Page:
Essays on search, money, and unemployment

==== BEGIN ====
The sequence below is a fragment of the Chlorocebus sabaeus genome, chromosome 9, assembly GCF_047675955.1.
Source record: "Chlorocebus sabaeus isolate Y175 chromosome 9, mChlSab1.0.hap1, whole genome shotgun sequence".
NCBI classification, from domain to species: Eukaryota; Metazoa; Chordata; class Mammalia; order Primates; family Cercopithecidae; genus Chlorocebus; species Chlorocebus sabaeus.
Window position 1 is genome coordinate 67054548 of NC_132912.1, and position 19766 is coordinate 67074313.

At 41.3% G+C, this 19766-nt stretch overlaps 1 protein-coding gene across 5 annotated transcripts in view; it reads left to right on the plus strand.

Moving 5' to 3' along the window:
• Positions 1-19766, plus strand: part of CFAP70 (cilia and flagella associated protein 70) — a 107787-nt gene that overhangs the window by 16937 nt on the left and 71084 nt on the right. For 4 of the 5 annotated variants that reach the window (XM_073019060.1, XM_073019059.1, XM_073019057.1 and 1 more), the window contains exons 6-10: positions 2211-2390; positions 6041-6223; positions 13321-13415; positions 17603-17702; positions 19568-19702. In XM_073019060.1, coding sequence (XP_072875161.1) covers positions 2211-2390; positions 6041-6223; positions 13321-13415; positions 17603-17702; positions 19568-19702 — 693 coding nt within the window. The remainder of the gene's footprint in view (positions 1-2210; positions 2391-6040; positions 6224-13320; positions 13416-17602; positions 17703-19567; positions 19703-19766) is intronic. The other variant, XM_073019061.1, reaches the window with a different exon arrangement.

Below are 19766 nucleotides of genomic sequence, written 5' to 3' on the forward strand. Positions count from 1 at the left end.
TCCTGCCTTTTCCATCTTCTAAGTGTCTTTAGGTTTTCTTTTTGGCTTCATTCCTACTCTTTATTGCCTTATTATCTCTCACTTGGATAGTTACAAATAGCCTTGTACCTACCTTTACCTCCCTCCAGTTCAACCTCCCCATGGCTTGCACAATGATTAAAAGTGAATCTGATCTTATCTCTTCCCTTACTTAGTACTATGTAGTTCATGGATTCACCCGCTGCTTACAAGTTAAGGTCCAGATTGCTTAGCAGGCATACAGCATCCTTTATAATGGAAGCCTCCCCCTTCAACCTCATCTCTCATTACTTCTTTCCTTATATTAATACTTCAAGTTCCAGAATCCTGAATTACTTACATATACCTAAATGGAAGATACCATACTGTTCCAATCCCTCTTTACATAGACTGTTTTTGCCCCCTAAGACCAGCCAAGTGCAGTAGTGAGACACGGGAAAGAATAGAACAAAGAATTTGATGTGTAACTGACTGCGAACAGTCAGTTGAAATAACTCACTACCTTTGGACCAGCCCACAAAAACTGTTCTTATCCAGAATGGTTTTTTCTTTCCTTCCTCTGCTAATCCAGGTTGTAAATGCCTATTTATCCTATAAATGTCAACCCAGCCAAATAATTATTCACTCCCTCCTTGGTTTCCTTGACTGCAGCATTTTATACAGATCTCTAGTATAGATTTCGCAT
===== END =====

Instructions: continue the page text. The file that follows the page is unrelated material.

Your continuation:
The paper constructs a version of search-theoretic model of money, which makes it possible to consider inflation, growth, and unemployment in a unified framework. There are two types of agents, workers and entrepreneurs. Both the labor and goods markets are so highly differentiated that it is hard to find a double coincidence of wants. Money endogenously emerges as the medium of exchange to alleviate the transaction problem. Money makes trades possible to occur in an environment where barter is not affordable thanks to the high production cost. The prices of the products and the workers' wages are determined by the bilateral bargaining between the agents. The effects of the aggregate money supply on prices, wages, and income sharing between workers and entrepreneurs depend on how we model the bargaining process. With the divisible money in the "household" model, we can consider the effects of constant money growth on inflation, output, and unemployment on the steady-state growth path. An increase in the money growth rate accelerates inflation, which reduces the bargaining power of the workers as well as the workers' income share. Then the workers tend to reduce labor supply and assign more hours to shopping, which reduces the productivity of capital and the output growth rate. Inflation affects unemployment through the entrepreneurs' entry. There are two factors which affect the entrepreneurs' welfare. The higher the output growth rate, the higher the entrepreneurs' share, the higher the entrepreneurs' welfare. If money growth reduces the output growth so much to reduce the entrepreneurs' welfare, there is a reduction in the population of the entrepreneurs, which causes a rise in the unemployment rate.
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